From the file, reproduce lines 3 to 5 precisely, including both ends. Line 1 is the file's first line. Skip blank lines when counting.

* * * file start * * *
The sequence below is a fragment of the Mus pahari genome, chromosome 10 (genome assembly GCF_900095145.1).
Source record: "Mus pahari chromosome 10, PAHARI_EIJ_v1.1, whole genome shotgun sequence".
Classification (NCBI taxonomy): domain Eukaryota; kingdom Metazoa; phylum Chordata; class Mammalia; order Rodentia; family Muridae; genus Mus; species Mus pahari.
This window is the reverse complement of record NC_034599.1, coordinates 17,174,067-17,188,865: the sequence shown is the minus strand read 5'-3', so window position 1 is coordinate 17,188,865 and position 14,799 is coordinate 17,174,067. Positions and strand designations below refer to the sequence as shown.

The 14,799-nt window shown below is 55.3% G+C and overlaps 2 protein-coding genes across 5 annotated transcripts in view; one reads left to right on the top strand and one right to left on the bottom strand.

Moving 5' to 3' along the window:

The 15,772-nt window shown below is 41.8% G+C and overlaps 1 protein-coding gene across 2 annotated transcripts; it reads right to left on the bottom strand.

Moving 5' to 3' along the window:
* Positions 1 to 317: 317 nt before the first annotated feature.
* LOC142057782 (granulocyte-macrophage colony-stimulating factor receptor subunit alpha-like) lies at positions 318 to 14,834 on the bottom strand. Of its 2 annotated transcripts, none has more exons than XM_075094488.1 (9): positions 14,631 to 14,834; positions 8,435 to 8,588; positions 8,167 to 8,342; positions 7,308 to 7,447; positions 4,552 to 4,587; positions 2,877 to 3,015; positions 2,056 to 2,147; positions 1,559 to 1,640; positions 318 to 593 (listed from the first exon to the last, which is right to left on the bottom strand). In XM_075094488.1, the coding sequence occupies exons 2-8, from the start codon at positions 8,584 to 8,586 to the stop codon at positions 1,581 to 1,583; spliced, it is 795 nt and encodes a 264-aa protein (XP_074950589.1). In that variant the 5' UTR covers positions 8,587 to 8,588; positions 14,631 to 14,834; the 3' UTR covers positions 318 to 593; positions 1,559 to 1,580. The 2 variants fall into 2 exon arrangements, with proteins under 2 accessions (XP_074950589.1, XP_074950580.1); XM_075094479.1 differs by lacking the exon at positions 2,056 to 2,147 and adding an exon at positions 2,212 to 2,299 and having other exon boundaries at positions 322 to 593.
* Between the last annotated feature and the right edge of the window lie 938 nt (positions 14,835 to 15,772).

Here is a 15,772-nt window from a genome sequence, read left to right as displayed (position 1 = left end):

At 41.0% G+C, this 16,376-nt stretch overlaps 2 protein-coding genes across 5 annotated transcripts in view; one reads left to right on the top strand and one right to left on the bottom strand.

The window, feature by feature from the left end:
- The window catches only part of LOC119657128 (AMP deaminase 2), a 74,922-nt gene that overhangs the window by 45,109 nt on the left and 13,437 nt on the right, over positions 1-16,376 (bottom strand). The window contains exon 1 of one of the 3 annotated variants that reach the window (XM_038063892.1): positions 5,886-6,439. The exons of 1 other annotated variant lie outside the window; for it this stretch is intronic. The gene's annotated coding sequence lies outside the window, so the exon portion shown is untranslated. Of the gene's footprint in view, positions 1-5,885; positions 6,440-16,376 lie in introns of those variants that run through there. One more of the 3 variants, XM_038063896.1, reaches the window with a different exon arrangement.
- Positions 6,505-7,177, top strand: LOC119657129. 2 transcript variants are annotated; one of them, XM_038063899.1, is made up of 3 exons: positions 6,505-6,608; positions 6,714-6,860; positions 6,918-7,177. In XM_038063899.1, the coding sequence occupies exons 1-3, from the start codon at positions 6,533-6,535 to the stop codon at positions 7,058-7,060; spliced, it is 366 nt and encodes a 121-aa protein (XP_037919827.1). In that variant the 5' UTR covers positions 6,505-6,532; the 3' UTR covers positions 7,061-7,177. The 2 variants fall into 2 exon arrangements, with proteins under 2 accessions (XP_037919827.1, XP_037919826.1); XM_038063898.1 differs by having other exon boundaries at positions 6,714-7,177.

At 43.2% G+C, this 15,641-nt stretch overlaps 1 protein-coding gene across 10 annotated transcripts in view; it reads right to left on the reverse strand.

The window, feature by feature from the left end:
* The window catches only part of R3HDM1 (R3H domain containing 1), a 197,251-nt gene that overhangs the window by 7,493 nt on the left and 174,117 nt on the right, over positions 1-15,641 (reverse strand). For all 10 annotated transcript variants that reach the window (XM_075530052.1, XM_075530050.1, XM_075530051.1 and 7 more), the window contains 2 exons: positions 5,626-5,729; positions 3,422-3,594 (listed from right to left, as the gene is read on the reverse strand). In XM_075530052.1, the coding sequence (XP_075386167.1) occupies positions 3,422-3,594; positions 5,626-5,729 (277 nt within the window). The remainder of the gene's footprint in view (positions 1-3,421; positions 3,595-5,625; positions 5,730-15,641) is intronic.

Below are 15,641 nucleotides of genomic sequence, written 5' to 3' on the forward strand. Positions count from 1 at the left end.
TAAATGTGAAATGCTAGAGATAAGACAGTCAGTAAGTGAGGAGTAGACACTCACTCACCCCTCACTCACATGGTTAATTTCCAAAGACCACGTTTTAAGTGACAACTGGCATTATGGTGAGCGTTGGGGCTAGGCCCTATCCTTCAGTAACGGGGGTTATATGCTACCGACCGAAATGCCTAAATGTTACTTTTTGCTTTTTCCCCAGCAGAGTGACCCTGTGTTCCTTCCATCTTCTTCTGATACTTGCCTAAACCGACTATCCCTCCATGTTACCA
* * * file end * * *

Classification (NCBI taxonomy): domain Eukaryota; kingdom Metazoa; phylum Chordata; class Mammalia; order Rodentia; family Muridae; genus Mus; species Mus pahari.
This window is the reverse complement of record NC_034599.1, coordinates 17,174,067-17,188,865: the sequence shown is the minus strand read 5'-3', so window position 1 is coordinate 17,188,865 and position 14,799 is coordinate 17,174,067. Positions and strand designations below refer to the sequence as shown.

The 14,799-nt window shown below is 55.3% G+C and overlaps 2 protein-coding genes across 5 annotated transcripts in view; one reads left to right on the top strand and one right to left on the bottom strand.